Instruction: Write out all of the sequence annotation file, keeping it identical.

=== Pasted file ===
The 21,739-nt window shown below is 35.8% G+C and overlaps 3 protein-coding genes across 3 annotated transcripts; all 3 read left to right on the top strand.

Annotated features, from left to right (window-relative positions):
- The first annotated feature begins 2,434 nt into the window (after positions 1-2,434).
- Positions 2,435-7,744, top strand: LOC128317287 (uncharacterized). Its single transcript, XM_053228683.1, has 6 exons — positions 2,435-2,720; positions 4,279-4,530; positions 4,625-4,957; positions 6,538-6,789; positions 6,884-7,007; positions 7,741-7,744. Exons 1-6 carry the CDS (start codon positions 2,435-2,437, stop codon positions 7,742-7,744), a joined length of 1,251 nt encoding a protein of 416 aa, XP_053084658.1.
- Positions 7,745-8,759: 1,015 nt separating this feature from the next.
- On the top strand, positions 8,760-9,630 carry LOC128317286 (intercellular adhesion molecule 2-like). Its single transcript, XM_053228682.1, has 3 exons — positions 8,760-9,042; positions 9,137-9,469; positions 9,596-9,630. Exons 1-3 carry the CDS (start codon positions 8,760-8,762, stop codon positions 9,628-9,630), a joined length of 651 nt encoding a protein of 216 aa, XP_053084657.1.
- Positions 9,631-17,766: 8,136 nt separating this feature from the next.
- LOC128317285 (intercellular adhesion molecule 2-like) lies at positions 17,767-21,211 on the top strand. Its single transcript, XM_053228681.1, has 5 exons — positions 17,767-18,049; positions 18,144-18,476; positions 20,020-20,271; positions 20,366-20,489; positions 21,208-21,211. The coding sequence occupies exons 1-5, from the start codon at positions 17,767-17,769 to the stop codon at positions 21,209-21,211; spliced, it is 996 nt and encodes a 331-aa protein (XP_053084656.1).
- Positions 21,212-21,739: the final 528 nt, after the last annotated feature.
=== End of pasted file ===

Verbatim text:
The 21,739-nt window shown below is 35.8% G+C and overlaps 3 protein-coding genes across 3 annotated transcripts; all 3 read left to right on the top strand.

Annotated features, from left to right (window-relative positions):
- The first annotated feature begins 2,434 nt into the window (after positions 1-2,434).
- Positions 2,435-7,744, top strand: LOC128317287 (uncharacterized). Its single transcript, XM_053228683.1, has 6 exons — positions 2,435-2,720; positions 4,279-4,530; positions 4,625-4,957; positions 6,538-6,789; positions 6,884-7,007; positions 7,741-7,744. Exons 1-6 carry the CDS (start codon positions 2,435-2,437, stop codon positions 7,742-7,744), a joined length of 1,251 nt encoding a protein of 416 aa, XP_053084658.1.
- Positions 7,745-8,759: 1,015 nt separating this feature from the next.
- On the top strand, positions 8,760-9,630 carry LOC128317286 (intercellular adhesion molecule 2-like). Its single transcript, XM_053228682.1, has 3 exons — positions 8,760-9,042; positions 9,137-9,469; positions 9,596-9,630. Exons 1-3 carry the CDS (start codon positions 8,760-8,762, stop codon positions 9,628-9,630), a joined length of 651 nt encoding a protein of 216 aa, XP_053084657.1.
- Positions 9,631-17,766: 8,136 nt separating this feature from the next.
- LOC128317285 (intercellular adhesion molecule 2-like) lies at positions 17,767-21,211 on the top strand. Its single transcript, XM_053228681.1, has 5 exons — positions 17,767-18,049; positions 18,144-18,476; positions 20,020-20,271; positions 20,366-20,489; positions 21,208-21,211. The coding sequence occupies exons 1-5, from the start codon at positions 17,767-17,769 to the stop codon at positions 21,209-21,211; spliced, it is 996 nt and encodes a 331-aa protein (XP_053084656.1).
- Positions 21,212-21,739: the final 528 nt, after the last annotated feature.